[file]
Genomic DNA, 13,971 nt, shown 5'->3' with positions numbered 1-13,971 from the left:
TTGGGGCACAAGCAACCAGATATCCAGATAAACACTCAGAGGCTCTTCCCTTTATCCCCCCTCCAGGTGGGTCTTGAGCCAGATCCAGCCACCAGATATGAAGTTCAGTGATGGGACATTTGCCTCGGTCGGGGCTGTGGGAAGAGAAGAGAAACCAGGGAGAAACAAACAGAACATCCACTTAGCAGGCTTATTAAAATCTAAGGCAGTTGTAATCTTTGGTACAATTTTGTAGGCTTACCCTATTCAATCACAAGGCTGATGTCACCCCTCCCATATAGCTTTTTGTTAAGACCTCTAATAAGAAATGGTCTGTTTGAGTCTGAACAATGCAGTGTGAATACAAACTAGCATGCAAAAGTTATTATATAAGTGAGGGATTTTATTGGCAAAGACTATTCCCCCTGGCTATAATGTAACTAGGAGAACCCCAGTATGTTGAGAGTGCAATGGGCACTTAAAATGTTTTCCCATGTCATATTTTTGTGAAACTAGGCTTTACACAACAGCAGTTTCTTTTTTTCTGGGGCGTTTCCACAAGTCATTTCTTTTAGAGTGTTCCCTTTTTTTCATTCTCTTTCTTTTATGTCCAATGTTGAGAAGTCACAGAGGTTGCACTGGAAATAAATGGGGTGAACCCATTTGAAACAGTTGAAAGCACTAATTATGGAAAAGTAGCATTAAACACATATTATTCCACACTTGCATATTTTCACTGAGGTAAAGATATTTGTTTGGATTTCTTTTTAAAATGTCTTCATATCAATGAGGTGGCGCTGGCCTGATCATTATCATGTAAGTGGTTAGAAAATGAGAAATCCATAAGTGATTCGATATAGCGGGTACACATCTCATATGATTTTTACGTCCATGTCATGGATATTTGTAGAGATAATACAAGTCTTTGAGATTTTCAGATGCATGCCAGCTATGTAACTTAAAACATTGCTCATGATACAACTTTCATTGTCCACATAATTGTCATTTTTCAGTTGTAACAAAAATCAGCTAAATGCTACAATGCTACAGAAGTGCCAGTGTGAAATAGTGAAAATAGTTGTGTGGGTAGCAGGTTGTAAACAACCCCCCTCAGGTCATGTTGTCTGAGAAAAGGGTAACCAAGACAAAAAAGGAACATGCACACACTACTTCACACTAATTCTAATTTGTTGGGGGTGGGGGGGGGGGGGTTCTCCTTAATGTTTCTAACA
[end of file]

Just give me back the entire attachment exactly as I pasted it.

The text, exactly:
Genomic DNA, 13,971 nt, shown 5'->3' with positions numbered 1-13,971 from the left:
TTGGGGCACAAGCAACCAGATATCCAGATAAACACTCAGAGGCTCTTCCCTTTATCCCCCCTCCAGGTGGGTCTTGAGCCAGATCCAGCCACCAGATATGAAGTTCAGTGATGGGACATTTGCCTCGGTCGGGGCTGTGGGAAGAGAAGAGAAACCAGGGAGAAACAAACAGAACATCCACTTAGCAGGCTTATTAAAATCTAAGGCAGTTGTAATCTTTGGTACAATTTTGTAGGCTTACCCTATTCAATCACAAGGCTGATGTCACCCCTCCCATATAGCTTTTTGTTAAGACCTCTAATAAGAAATGGTCTGTTTGAGTCTGAACAATGCAGTGTGAATACAAACTAGCATGCAAAAGTTATTATATAAGTGAGGGATTTTATTGGCAAAGACTATTCCCCCTGGCTATAATGTAACTAGGAGAACCCCAGTATGTTGAGAGTGCAATGGGCACTTAAAATGTTTTCCCATGTCATATTTTTGTGAAACTAGGCTTTACACAACAGCAGTTTCTTTTTTTCTGGGGCGTTTCCACAAGTCATTTCTTTTAGAGTGTTCCCTTTTTTTCATTCTCTTTCTTTTATGTCCAATGTTGAGAAGTCACAGAGGTTGCACTGGAAATAAATGGGGTGAACCCATTTGAAACAGTTGAAAGCACTAATTATGGAAAAGTAGCATTAAACACATATTATTCCACACTTGCATATTTTCACTGAGGTAAAGATATTTGTTTGGATTTCTTTTTAAAATGTCTTCATATCAATGAGGTGGCGCTGGCCTGATCATTATCATGTAAGTGGTTAGAAAATGAGAAATCCATAAGTGATTCGATATAGCGGGTACACATCTCATATGATTTTTACGTCCATGTCATGGATATTTGTAGAGATAATACAAGTCTTTGAGATTTTCAGATGCATGCCAGCTATGTAACTTAAAACATTGCTCATGATACAACTTTCATTGTCCACATAATTGTCATTTTTCAGTTGTAACAAAAATCAGCTAAATGCTACAATGCTACAGAAGTGCCAGTGTGAAATAGTGAAAATAGTTGTGTGGGTAGCAGGTTGTAAACAACCCCCCTCAGGTCATGTTGTCTGAGAAAAGGGTAACCAAGACAAAAAAGGAACATGCACACACTACTTCACACTAATTCTAATTTGTTGGGGGTGGGGGGGGGGGGGTTCTCCTTAATGTTTCTAACA